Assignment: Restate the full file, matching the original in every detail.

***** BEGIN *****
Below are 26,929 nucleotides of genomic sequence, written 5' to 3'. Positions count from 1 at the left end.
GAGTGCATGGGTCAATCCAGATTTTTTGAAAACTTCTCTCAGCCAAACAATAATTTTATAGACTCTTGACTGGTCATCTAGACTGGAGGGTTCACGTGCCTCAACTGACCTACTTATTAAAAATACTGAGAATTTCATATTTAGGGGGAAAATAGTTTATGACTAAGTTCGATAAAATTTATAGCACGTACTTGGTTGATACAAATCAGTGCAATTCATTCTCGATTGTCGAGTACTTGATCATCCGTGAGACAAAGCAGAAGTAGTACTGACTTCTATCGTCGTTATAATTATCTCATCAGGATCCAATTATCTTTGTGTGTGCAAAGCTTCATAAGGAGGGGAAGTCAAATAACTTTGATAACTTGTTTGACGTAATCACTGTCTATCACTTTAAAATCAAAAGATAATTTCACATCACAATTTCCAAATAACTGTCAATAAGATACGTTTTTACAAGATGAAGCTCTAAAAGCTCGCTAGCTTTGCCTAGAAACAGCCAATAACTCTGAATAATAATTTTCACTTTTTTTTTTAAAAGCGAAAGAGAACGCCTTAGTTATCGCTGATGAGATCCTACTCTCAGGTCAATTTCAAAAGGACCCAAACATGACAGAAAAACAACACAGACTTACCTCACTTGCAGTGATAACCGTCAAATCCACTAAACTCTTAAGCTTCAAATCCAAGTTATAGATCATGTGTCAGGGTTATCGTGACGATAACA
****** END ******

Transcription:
Below are 26,929 nucleotides of genomic sequence, written 5' to 3'. Positions count from 1 at the left end.
GAGTGCATGGGTCAATCCAGATTTTTTGAAAACTTCTCTCAGCCAAACAATAATTTTATAGACTCTTGACTGGTCATCTAGACTGGAGGGTTCACGTGCCTCAACTGACCTACTTATTAAAAATACTGAGAATTTCATATTTAGGGGGAAAATAGTTTATGACTAAGTTCGATAAAATTTATAGCACGTACTTGGTTGATACAAATCAGTGCAATTCATTCTCGATTGTCGAGTACTTGATCATCCGTGAGACAAAGCAGAAGTAGTACTGACTTCTATCGTCGTTATAATTATCTCATCAGGATCCAATTATCTTTGTGTGTGCAAAGCTTCATAAGGAGGGGAAGTCAAATAACTTTGATAACTTGTTTGACGTAATCACTGTCTATCACTTTAAAATCAAAAGATAATTTCACATCACAATTTCCAAATAACTGTCAATAAGATACGTTTTTACAAGATGAAGCTCTAAAAGCTCGCTAGCTTTGCCTAGAAACAGCCAATAACTCTGAATAATAATTTTCACTTTTTTTTTTAAAAGCGAAAGAGAACGCCTTAGTTATCGCTGATGAGATCCTACTCTCAGGTCAATTTCAAAAGGACCCAAACATGACAGAAAAACAACACAGACTTACCTCACTTGCAGTGATAACCGTCAAATCCACTAAACTCTTAAGCTTCAAATCCAAGTTATAGATCATGTGTCAGGGTTATCGTGACGATAACA